Comments[0]

If you can't walk, see, move or breathe unaided, you can still fly through the galaxies as a brain ship, encased in titanium, and totally in charge of your own environment, serving the sentient world in intergalactic transport. You can be a hospital ship, a charter flight for actors, and a transporter of 30,000 babies in embryo. Anne McCaffrey's The Ship Who Sang is a pre-feminist novel about why women in space need never be confined except by their own bodies. For those who really want to fly.

Comments[2]

What trouble can lichen cause? If it gives you longer life, and only some people can afford it, that's a lot of trouble. And when the people who've been given the longer life first are women, how are the others going to feel? Why should women have more life? What will they do with it? How will society change? John Wyndham's great novel Trouble with Lichen from 1960 is a classic work of British science fiction from a master story-teller, one of his best, and most far-seeing, because this future is still ahead of us.

Comments[1]

The temperature doesn't often go down in Barbara Kingsolver's Prodigal Summer, which is good because it's the growing season. We've got Lusa learning about farming and bringing female scientific thinking to a very male practice. We've got Deanna, fighting to keep her mountainside clear of the bad stuff that will harm her animals, which might include a new man. And we've got Nannie Rawley who simply wants to grow her apples organically, but her grumpy old neighbour Mr Walker has all sorts of rigid ideas that need sorting out, both about her and about breeding. A hot and intensely absorbing novel about burgeoning life, for readers who crunch up their novels like apples.

Comments[0]

Dramatic goings-on in the Knapp family in small-town America, where Eva's passion for housework is destroying her nervous family, and Lester's loathing of consumerism and office drudgery will lose him his job. Dorothy Canfield Fisher's novel The Home-Maker applies the arguments as to why women should keep house and men always be the breadwinners to their logical conclusions, and finds misery in the heart of the American family. Until, one winter's day, it all gets turned upside down and happiness comes back to the Knapps because Eva is a natural-born saleswoman, and Lester is a fantastic father. For those who want to buck the trend.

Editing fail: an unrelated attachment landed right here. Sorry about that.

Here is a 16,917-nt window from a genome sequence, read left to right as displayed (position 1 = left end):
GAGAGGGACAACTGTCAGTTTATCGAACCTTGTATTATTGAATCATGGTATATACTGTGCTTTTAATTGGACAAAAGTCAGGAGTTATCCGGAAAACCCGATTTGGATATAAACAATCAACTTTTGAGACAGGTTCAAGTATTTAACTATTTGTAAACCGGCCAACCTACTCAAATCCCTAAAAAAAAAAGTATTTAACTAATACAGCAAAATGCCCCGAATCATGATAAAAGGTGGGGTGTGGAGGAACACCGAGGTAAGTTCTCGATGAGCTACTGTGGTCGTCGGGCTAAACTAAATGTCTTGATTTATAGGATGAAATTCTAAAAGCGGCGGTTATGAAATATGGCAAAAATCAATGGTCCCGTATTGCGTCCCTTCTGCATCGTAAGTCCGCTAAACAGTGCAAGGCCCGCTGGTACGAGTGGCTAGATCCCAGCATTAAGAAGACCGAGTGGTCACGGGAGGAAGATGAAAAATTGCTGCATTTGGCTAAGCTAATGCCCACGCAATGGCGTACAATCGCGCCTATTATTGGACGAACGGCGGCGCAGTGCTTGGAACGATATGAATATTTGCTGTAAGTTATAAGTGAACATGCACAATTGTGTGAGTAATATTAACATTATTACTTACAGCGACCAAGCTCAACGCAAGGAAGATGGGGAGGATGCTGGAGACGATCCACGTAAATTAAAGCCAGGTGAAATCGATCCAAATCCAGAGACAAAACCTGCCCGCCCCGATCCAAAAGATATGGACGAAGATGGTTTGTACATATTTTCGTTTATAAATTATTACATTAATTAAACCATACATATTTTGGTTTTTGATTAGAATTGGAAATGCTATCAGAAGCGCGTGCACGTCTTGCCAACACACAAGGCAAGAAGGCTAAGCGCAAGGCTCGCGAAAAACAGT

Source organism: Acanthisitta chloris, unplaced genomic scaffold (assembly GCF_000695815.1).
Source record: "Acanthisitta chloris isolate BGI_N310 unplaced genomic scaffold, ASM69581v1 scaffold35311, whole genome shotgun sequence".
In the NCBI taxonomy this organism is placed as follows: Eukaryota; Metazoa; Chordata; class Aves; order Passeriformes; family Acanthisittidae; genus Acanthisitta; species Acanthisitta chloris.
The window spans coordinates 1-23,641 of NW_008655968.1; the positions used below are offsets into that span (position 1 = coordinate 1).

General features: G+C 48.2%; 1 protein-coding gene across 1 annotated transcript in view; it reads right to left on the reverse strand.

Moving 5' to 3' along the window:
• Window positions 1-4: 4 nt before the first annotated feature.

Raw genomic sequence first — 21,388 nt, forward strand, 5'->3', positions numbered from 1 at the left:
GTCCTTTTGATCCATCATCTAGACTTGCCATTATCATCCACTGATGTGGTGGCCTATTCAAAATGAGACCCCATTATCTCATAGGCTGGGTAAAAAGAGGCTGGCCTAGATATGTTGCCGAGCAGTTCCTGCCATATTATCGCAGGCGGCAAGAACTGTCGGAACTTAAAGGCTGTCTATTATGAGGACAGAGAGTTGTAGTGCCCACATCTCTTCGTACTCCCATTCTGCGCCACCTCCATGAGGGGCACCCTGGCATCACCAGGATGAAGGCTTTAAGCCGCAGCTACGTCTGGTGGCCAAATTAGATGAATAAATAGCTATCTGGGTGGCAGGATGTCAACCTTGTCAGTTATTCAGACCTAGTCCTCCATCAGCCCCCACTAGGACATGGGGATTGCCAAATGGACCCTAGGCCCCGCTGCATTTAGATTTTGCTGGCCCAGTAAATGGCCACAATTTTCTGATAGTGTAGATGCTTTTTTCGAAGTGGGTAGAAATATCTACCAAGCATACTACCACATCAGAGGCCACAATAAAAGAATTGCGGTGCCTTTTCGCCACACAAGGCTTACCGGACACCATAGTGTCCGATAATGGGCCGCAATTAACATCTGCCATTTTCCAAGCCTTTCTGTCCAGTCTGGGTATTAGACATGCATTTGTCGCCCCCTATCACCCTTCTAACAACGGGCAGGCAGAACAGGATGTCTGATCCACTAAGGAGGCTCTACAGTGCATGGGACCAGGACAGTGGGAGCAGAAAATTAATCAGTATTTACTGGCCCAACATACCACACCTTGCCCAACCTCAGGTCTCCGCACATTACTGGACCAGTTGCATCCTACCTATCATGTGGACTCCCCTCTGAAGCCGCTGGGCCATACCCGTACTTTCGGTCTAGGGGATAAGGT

Comments[0]

Willa Cather's The Song of the Lark is about Thea Kronborg's passion for music in turn-of-the-century Colorado, and her ferocious hard work in learning about music, how to sing, and how to be a singer. She travels from small-town Moonstone to Chicago, and then to Germany, bursting onto the New York stage as a new great American opera singer. The novel is also about the beauty of aspiration, of working hard and honestly, and taking chances when they are offered. For those who like taking the train to start a new life.

Comments[0]

Undine Spragg climbs relentlessly upwards through American society in Edith Wharton's novel The Custom of the Country, marrying disastrously (for others), abandoning friends and useful people from back home in her dizzying ascent - until things go wrong and she needs the advice of those who have worked harder and longer, and paid more attention than she has to their life's work of learning to be the right kind of lady in turn-of-the-century New York society. For those interested in slippery slopes.

Comments[0]